No, speed is not the ticket—convenience is! Home Depot had parts I needed over the holiday for my typical holiday chore list. I could have waited days to get the parts shipped in and via BOPIS I had them the next day. To me the checkout was no big deal and saved me time overall. Had more time to screw up the plumbing project!

Pat Swindle
Guest
Pat Swindle
7 years 4 months ago

Not sure this is the right comparison. I think the time (AND COST) saving is versus shipping to home or office. I hear of more and more people shopping remotely but choosing to pick up same-day or next-day at a nearby store.

David Zahn
Guest
7 years 4 months ago

I see this as an issue of tapping into the desire for immediate gratification – where the prospective shopper is at home clicking and clacking on the keyboard as they “shop” and rather than waiting for a 2-day shipping (with or without fees), they can go to the local store and pick it up (content in the knowledge that the product is there and available).

There’s less time for “buyer’s remorse” coming to the surface and leading to a canceled order, and a happier customer who is able to use the product immediately.

Jonathan Marek
Guest
7 years 4 months ago

Doesn’t this depend entirely on what the product and shopping occasion is? I can imagine harder to find items where the point of BOPIS is simply to ensure the product is there when I visit. It’s like calling ahead, but I’d rather do it online. At many stores, I might even want to do other shopping that isn’t BOPIS alongside.

OTOH, when Starbucks advance ordering comes to San Francisco (soon, please!), I will definitely expect it’ll get me in and out the door much faster.

Phil Rubin
Guest
Phil Rubin
7 years 4 months ago

Much of the value of BOPIS versus “standard in-store purchase” (which is increasingly a misnomer given omni-channel shopping habits) is not simply time “saved” versus a comparable in-store purchase. Rather it’s the value of the time saved versus non-comparable in-store visits, which is where the product sought after doesn’t exist.

BOPIS doesn’t have to be faster, but rather more precise in terms of fulfilling a purchase. This is interesting data but it fails to explain the “why” versus the “how much” (i.e., time savings).

W. Frank Dell II, CMC
Guest
7 years 4 months ago

I am not sure the time in the store is the deciding factor in BOPIS. The greatest drivers could be in-stock and price. If the price is the same we are down to in-stock. No one want to take a trip to a store to learn the store is out-of-stock. The value of BOPIS is getting the customer into the store so they can make additional purchases. Reducing the in-store time may be mistake.

Peter J. Charness
Guest
7 years 4 months ago

As pointed out, this is more of a guarantee that the product will be there for me when I go to get it, as well as the reduced wait time in terms of time to use vs say Amazon, which will still take a few days. I think BOPIS though isn’t the right term, it’s click and collect. Grocers are already setting up “near store” collect points where the consume doesn’t have to go into the store at all, and I expect some day someone will turn some set of real estate (like say RadioShack), into a destination pick up point where there is no real “store” to shop at all.

Gordon Arnold
Guest
7 years 4 months ago

This consumer purchase habit is much more about a brick and mortar store’s inventory levels and the desire to one-stop shop. Time is much more precious to the 21st century consumer than acknowledged by retailers.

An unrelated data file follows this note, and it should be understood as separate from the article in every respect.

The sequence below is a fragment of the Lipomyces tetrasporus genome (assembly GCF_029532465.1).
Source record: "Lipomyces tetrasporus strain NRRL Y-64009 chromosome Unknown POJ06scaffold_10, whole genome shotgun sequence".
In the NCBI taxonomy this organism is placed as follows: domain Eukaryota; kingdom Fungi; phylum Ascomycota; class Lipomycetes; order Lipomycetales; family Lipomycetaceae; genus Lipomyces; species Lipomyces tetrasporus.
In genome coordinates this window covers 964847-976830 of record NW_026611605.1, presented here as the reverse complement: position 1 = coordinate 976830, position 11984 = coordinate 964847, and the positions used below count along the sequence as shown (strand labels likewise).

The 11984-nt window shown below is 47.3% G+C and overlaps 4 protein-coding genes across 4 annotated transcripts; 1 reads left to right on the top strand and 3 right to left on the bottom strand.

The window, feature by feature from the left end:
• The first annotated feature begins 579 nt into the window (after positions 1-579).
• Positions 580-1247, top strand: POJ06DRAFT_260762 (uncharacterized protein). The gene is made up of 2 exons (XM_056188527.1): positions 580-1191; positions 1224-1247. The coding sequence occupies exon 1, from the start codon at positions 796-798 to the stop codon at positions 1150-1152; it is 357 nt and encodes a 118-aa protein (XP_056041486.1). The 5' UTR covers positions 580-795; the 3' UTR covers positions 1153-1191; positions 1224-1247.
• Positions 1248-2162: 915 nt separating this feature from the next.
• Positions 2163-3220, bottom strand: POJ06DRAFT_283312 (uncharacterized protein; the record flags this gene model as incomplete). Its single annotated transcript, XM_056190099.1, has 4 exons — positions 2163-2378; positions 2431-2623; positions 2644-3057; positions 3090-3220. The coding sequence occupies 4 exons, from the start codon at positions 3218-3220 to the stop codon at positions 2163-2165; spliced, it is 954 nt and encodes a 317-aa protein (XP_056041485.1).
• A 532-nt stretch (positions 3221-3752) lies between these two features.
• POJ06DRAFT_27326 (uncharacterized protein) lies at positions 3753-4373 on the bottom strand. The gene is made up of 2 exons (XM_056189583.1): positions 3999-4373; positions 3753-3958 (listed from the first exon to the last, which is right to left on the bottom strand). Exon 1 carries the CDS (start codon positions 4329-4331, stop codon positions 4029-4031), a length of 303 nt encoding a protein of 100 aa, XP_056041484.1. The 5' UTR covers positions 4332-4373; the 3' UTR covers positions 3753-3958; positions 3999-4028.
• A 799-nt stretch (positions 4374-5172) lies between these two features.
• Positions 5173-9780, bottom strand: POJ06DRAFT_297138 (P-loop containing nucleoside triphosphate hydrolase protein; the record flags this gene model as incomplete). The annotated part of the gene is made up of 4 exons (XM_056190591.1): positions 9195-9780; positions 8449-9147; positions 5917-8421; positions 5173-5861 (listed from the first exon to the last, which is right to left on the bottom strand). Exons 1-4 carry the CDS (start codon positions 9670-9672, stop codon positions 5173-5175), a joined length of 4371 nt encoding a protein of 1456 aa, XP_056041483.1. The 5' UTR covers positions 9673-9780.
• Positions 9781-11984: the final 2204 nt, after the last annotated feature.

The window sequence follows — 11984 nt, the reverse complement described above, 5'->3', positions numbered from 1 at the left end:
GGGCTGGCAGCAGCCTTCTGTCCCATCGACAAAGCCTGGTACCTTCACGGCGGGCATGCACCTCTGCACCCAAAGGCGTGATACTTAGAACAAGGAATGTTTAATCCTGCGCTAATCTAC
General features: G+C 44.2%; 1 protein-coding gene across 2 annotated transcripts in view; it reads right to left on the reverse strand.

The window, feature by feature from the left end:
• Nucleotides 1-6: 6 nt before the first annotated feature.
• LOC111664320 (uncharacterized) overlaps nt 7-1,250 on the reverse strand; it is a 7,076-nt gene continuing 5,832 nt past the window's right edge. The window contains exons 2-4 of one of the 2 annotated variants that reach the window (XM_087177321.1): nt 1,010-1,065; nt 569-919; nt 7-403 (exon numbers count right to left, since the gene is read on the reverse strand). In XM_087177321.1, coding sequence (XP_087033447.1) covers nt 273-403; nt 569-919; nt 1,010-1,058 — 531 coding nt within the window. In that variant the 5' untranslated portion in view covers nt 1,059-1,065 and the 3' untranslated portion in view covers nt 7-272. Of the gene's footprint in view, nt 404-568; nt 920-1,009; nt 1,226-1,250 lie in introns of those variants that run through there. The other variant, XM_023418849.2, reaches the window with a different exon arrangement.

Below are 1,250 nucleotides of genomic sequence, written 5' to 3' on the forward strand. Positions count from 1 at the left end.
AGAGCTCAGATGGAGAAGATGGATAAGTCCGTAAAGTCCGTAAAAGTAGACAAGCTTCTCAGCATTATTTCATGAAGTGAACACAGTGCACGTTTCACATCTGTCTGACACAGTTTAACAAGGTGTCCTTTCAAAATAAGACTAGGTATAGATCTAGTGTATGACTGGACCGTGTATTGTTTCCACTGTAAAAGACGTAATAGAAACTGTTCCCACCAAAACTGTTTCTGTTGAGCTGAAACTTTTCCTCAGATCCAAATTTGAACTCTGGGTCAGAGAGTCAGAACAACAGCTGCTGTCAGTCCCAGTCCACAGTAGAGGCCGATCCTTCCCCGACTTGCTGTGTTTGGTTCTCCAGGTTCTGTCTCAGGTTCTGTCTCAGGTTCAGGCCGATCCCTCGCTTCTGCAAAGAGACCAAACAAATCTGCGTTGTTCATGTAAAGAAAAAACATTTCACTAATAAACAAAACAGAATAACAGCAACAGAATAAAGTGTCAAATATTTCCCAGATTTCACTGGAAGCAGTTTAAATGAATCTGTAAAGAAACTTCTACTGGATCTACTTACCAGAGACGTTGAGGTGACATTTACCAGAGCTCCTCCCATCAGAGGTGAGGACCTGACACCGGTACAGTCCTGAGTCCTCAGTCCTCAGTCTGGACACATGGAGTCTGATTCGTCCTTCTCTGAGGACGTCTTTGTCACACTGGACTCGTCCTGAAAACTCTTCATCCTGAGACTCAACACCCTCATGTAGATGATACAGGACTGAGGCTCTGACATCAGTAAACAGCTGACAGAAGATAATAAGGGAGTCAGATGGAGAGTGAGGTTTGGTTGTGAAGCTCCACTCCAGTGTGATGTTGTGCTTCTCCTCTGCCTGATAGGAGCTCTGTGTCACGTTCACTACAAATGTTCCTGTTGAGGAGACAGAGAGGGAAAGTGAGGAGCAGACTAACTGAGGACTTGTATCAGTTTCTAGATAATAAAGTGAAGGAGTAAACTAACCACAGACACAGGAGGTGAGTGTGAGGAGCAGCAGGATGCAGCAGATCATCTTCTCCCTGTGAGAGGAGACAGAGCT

Arie Shpanya
Guest
7 years 4 months ago

While I do believe that retailers must improve signage and wait times associated with in-store pickup, I don’t think that a lightening speed process is necessary to make BOPIS a widespread practice. BOPIS is already more efficient than ordering an item online and waiting for it to ship. The factors that could improve turnaround times are: dedicated staff for online orders, clear areas for pickup, and improved inventories. When retailers have what shoppers are looking for, process them quickly, and direct them exactly where they need to go, the process will move much quicker.

Christina Ellwood
Guest
Christina Ellwood
7 years 4 months ago

No, but if retailers would provide clear signage/direction to pickup areas and dedicated pickup areas (rather than sharing the customer service desk), they could improve the order online/pick up in-store time savings and the customer’s experience.

Bryan Pearson
Guest
7 years 4 months ago

While time spent in the store may be a factor for shoppers that select BOPIS, a recent survey by LoyaltyOne indicates the almighty dollar is one of the biggest motivators for consumers who choose to buy online and pick up in-store. A survey of 2,002 North American shoppers reveals that 68% of consumers who pick up their purchase in store simply want to avoid shipping costs. Women were more apt to desire to save money. Seventy-two percent of women versus 65% of men indicated they’d pick up to save on shipping costs.

With online consumers so eager to set foot in the store for their purchase to save on shipping, smart retailers should implement this option and make sure their customers are aware of it. And, as this is another touchpoint in the shopping experience, retailers should ensure if they make this option available that they have a reliable system to ensure the product is ready for their consumer. All the money in the world doesn’t trump a frustrating customer experience.

Christopher P. Ramey
Guest
7 years 4 months ago

Customers will demand a perceptible time savings. Time is currency.

J. Kent Smith
Guest
7 years 4 months ago

Interesting study! So time savings aren’t big, if at all; but I suppose it might (and I say might) be easier? Either way the conceptual idea has hit reality and not fared well. The one detail stat that struck me was that in-store shoppers chewed up 1.1 minutes in the checkout, whereas BOPIS took 2.2 minutes longer? Why? That seems to be the low hanging fruit. Surely you don’t want a customer hoping for convenience to wait 3x as long “checking out” as one whose wandered around the store.